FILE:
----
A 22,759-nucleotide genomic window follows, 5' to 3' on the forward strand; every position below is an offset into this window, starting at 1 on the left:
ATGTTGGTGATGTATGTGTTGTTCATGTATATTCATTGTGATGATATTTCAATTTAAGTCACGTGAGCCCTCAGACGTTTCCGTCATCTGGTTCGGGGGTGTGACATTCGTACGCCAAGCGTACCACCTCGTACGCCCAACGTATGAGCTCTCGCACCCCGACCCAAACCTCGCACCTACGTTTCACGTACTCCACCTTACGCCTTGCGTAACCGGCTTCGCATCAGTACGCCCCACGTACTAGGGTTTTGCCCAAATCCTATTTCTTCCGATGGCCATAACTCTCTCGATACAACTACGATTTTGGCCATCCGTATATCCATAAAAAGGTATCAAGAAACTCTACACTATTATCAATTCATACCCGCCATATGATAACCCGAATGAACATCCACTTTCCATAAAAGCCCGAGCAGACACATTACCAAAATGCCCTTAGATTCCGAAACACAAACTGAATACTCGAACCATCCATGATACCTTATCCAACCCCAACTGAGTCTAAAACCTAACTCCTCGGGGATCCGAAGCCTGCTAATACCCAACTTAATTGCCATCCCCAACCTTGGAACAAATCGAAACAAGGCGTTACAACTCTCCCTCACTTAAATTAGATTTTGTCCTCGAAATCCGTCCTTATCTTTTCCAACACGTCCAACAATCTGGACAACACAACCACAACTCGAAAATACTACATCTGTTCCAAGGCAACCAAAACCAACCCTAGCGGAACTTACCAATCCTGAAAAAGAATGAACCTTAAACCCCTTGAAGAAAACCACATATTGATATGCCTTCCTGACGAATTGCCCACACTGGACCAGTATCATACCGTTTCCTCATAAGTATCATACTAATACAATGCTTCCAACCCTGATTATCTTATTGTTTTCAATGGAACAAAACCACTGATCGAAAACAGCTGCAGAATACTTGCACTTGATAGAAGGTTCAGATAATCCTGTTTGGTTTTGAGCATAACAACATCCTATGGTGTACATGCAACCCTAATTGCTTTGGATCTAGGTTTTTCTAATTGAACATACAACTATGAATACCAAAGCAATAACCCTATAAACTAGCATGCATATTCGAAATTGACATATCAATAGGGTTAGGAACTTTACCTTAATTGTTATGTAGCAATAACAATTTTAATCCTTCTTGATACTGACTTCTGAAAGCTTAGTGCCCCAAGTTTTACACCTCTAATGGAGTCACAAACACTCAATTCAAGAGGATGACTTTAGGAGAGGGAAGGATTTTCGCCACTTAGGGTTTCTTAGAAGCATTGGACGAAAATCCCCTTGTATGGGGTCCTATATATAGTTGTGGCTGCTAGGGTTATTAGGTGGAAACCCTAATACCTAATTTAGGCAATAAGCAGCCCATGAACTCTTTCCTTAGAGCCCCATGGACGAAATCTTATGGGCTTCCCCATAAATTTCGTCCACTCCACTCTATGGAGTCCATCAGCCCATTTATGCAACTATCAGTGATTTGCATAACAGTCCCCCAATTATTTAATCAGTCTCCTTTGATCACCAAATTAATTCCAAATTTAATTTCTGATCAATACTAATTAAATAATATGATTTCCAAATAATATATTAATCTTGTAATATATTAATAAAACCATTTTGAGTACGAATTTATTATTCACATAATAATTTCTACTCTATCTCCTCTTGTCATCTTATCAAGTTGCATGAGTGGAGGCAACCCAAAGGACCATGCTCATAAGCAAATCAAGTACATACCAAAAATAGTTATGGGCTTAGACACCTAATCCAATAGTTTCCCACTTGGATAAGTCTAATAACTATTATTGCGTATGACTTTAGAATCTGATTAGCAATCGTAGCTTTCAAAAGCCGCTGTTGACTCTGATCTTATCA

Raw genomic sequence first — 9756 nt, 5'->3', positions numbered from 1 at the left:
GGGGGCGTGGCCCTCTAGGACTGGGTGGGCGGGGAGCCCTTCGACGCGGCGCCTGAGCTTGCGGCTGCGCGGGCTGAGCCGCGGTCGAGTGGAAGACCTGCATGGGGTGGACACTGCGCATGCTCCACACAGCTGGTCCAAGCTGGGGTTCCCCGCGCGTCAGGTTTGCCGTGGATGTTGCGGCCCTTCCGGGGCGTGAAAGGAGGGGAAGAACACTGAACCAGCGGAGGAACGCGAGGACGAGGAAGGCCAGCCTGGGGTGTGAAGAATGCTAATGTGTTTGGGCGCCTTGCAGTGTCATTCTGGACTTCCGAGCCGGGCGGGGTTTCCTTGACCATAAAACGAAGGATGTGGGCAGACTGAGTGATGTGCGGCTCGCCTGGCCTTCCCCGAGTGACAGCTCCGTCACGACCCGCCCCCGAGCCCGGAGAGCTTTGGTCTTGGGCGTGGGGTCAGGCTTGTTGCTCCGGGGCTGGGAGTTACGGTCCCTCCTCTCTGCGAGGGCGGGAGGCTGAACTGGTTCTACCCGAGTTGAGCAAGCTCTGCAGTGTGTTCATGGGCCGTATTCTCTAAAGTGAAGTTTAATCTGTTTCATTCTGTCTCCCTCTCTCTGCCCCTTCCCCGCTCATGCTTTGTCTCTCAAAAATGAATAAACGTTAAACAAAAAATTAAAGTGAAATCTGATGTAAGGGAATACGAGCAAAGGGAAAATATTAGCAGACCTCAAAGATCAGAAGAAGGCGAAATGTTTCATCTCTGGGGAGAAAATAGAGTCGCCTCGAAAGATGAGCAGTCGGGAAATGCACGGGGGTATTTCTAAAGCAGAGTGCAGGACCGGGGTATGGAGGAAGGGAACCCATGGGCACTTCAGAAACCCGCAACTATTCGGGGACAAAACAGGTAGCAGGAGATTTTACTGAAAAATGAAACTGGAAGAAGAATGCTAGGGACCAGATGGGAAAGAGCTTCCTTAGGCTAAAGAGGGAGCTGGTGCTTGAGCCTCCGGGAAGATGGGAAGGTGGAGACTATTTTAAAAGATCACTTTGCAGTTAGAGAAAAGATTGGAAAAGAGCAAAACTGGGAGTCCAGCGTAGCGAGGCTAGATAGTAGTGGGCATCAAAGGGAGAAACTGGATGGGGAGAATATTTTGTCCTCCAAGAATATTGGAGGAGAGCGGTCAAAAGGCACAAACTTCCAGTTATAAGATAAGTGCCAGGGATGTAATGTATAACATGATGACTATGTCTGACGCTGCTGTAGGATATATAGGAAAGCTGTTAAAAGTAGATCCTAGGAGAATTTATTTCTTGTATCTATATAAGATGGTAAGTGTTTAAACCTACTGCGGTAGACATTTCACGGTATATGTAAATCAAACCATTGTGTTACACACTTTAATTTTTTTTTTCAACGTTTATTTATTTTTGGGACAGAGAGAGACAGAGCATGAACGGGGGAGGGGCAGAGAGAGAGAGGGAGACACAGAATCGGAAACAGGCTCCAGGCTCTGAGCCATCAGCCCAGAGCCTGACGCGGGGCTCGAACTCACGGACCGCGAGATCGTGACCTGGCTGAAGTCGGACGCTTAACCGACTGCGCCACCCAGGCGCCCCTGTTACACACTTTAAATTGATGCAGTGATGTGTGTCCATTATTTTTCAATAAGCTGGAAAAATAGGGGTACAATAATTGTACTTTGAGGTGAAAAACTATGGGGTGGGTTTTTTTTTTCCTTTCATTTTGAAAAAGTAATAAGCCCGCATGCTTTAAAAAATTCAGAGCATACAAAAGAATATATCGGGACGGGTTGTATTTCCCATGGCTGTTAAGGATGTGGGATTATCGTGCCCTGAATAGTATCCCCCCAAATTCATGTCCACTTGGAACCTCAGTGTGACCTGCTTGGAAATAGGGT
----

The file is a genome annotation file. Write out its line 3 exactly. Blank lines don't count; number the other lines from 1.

Raw genomic sequence first — 9756 nt, 5'->3', positions numbered from 1 at the left: